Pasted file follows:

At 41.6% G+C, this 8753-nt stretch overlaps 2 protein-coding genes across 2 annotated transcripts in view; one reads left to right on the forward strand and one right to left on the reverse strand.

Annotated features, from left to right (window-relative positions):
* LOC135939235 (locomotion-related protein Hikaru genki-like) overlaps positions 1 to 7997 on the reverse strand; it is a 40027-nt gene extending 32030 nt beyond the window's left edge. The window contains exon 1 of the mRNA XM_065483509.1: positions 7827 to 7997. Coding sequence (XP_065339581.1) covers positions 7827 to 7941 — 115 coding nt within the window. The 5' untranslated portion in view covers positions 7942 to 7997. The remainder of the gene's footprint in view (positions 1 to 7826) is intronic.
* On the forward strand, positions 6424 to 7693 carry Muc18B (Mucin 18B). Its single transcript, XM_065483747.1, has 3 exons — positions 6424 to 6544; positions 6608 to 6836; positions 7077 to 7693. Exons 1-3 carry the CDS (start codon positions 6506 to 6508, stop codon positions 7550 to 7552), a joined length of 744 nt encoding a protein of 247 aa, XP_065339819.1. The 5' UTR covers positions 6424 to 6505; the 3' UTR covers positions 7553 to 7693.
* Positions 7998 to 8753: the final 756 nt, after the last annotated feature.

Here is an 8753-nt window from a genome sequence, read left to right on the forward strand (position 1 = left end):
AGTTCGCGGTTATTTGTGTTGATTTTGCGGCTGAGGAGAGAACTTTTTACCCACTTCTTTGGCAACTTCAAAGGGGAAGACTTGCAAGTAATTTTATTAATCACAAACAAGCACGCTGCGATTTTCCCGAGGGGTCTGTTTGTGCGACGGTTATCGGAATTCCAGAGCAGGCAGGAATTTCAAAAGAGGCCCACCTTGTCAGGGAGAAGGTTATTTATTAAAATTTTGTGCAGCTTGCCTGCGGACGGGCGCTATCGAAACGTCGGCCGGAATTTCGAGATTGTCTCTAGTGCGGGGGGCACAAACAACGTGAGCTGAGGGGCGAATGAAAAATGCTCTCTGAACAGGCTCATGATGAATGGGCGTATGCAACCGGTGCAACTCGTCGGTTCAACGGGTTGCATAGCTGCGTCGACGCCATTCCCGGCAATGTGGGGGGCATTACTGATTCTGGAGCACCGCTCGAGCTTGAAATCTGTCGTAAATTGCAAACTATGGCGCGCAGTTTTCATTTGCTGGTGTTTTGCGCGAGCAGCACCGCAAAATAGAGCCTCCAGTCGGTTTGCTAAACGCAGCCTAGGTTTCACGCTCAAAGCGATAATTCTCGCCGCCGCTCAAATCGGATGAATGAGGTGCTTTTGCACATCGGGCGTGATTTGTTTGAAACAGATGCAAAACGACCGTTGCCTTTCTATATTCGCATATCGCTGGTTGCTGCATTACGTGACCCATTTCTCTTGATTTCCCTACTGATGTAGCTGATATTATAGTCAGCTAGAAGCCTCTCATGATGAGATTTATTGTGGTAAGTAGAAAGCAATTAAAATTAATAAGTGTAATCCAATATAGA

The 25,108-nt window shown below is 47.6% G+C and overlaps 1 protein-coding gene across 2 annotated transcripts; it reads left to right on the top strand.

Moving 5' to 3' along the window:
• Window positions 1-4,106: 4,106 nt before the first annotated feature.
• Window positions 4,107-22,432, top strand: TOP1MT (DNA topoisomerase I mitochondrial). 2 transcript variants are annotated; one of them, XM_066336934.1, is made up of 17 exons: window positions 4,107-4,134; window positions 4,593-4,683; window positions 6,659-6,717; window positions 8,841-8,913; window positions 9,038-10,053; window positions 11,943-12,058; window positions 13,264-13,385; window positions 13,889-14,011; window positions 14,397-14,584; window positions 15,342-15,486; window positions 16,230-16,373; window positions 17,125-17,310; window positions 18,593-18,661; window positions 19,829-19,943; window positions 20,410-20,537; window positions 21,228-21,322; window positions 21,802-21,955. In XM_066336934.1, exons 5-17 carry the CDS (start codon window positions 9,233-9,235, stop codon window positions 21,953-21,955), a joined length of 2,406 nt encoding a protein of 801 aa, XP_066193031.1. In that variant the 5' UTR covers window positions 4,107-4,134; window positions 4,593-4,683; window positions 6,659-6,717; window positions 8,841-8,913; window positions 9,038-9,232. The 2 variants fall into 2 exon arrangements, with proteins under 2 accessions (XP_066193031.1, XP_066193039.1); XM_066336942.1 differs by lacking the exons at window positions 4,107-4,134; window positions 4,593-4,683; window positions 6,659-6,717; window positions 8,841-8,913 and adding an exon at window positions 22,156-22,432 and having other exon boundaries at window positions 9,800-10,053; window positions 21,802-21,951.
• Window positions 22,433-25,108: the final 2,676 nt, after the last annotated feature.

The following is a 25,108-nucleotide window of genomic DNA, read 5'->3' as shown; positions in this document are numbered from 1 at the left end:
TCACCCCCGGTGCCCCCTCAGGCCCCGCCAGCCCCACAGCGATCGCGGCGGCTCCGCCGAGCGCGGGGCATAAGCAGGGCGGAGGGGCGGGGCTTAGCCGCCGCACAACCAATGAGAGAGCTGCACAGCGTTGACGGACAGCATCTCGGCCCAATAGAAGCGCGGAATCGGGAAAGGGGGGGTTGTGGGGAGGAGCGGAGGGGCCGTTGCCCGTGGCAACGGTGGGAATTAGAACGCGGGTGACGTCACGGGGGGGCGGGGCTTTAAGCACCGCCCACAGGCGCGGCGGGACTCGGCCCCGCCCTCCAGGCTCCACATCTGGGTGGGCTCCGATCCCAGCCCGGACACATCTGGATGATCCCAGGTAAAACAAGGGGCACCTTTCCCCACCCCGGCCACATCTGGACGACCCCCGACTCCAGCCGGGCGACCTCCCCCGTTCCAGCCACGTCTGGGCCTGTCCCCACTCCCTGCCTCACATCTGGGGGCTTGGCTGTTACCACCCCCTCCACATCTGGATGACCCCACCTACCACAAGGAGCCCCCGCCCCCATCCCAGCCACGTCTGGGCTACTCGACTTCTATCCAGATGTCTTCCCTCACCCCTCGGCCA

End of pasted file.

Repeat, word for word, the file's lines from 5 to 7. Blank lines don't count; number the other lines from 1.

* Positions 7998 to 8753: the final 756 nt, after the last annotated feature.

Here is an 8753-nt window from a genome sequence, read left to right on the forward strand (position 1 = left end):
AGTTCGCGGTTATTTGTGTTGATTTTGCGGCTGAGGAGAGAACTTTTTACCCACTTCTTTGGCAACTTCAAAGGGGAAGACTTGCAAGTAATTTTATTAATCACAAACAAGCACGCTGCGATTTTCCCGAGGGGTCTGTTTGTGCGACGGTTATCGGAATTCCAGAGCAGGCAGGAATTTCAAAAGAGGCCCACCTTGTCAGGGAGAAGGTTATTTATTAAAATTTTGTGCAGCTTGCCTGCGGACGGGCGCTATCGAAACGTCGGCCGGAATTTCGAGATTGTCTCTAGTGCGGGGGGCACAAACAACGTGAGCTGAGGGGCGAATGAAAAATGCTCTCTGAACAGGCTCATGATGAATGGGCGTATGCAACCGGTGCAACTCGTCGGTTCAACGGGTTGCATAGCTGCGTCGACGCCATTCCCGGCAATGTGGGGGGCATTACTGATTCTGGAGCACCGCTCGAGCTTGAAATCTGTCGTAAATTGCAAACTATGGCGCGCAGTTTTCATTTGCTGGTGTTTTGCGCGAGCAGCACCGCAAAATAGAGCCTCCAGTCGGTTTGCTAAACGCAGCCTAGGTTTCACGCTCAAAGCGATAATTCTCGCCGCCGCTCAAATCGGATGAATGAGGTGCTTTTGCACATCGGGCGTGATTTGTTTGAAACAGATGCAAAACGACCGTTGCCTTTCTATATTCGCATATCGCTGGTTGCTGCATTACGTGACCCATTTCTCTTGATTTCCCTACTGATGTAGCTGATATTATAGTCAGCTAGAAGCCTCTCATGATGAGATTTATTGTGGTAAGTAGAAAGCAATTAAAATTAATAAGTGTAATCCAATATAGA